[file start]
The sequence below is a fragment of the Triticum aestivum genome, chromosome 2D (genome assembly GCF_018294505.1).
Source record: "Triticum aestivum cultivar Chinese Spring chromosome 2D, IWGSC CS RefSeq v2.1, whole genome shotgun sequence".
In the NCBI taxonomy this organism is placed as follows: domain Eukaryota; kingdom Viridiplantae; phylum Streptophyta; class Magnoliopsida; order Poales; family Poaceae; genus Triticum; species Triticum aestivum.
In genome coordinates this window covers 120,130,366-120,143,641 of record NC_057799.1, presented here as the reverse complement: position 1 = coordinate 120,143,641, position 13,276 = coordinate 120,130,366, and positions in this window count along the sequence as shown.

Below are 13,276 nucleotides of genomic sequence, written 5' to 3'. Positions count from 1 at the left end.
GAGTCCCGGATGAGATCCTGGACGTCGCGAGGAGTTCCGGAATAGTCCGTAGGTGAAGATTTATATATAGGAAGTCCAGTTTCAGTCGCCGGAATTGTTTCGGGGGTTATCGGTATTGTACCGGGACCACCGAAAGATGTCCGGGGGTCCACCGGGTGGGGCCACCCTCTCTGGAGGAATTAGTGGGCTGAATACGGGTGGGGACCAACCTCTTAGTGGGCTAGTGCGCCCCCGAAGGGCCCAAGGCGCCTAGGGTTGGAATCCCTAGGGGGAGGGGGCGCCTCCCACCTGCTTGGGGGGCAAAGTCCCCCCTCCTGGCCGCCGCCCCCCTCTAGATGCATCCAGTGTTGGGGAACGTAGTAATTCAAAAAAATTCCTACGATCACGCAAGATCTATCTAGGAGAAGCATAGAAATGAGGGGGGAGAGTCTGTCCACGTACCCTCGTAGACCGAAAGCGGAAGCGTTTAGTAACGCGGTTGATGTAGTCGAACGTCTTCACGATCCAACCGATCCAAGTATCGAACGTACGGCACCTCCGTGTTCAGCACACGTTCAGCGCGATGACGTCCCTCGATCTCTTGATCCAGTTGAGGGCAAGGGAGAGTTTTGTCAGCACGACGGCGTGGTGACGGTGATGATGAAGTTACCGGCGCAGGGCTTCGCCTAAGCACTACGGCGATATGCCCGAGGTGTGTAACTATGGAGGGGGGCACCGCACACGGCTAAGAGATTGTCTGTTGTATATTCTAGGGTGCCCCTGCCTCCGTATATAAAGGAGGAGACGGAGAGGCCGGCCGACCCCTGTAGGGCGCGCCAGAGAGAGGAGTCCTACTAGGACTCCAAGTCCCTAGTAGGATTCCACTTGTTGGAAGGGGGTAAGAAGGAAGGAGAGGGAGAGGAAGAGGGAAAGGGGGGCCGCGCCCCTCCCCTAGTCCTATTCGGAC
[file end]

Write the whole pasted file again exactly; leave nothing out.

The sequence below is a fragment of the Triticum aestivum genome, chromosome 2D (genome assembly GCF_018294505.1).
Source record: "Triticum aestivum cultivar Chinese Spring chromosome 2D, IWGSC CS RefSeq v2.1, whole genome shotgun sequence".
In the NCBI taxonomy this organism is placed as follows: domain Eukaryota; kingdom Viridiplantae; phylum Streptophyta; class Magnoliopsida; order Poales; family Poaceae; genus Triticum; species Triticum aestivum.
In genome coordinates this window covers 120,130,366-120,143,641 of record NC_057799.1, presented here as the reverse complement: position 1 = coordinate 120,143,641, position 13,276 = coordinate 120,130,366, and positions in this window count along the sequence as shown.

Below are 13,276 nucleotides of genomic sequence, written 5' to 3'. Positions count from 1 at the left end.
GAGTCCCGGATGAGATCCTGGACGTCGCGAGGAGTTCCGGAATAGTCCGTAGGTGAAGATTTATATATAGGAAGTCCAGTTTCAGTCGCCGGAATTGTTTCGGGGGTTATCGGTATTGTACCGGGACCACCGAAAGATGTCCGGGGGTCCACCGGGTGGGGCCACCCTCTCTGGAGGAATTAGTGGGCTGAATACGGGTGGGGACCAACCTCTTAGTGGGCTAGTGCGCCCCCGAAGGGCCCAAGGCGCCTAGGGTTGGAATCCCTAGGGGGAGGGGGCGCCTCCCACCTGCTTGGGGGGCAAAGTCCCCCCTCCTGGCCGCCGCCCCCCTCTAGATGCATCCAGTGTTGGGGAACGTAGTAATTCAAAAAAATTCCTACGATCACGCAAGATCTATCTAGGAGAAGCATAGAAATGAGGGGGGAGAGTCTGTCCACGTACCCTCGTAGACCGAAAGCGGAAGCGTTTAGTAACGCGGTTGATGTAGTCGAACGTCTTCACGATCCAACCGATCCAAGTATCGAACGTACGGCACCTCCGTGTTCAGCACACGTTCAGCGCGATGACGTCCCTCGATCTCTTGATCCAGTTGAGGGCAAGGGAGAGTTTTGTCAGCACGACGGCGTGGTGACGGTGATGATGAAGTTACCGGCGCAGGGCTTCGCCTAAGCACTACGGCGATATGCCCGAGGTGTGTAACTATGGAGGGGGGCACCGCACACGGCTAAGAGATTGTCTGTTGTATATTCTAGGGTGCCCCTGCCTCCGTATATAAAGGAGGAGACGGAGAGGCCGGCCGACCCCTGTAGGGCGCGCCAGAGAGAGGAGTCCTACTAGGACTCCAAGTCCCTAGTAGGATTCCACTTGTTGGAAGGGGGTAAGAAGGAAGGAGAGGGAGAGGAAGAGGGAAAGGGGGGCCGCGCCCCTCCCCTAGTCCTATTCGGAC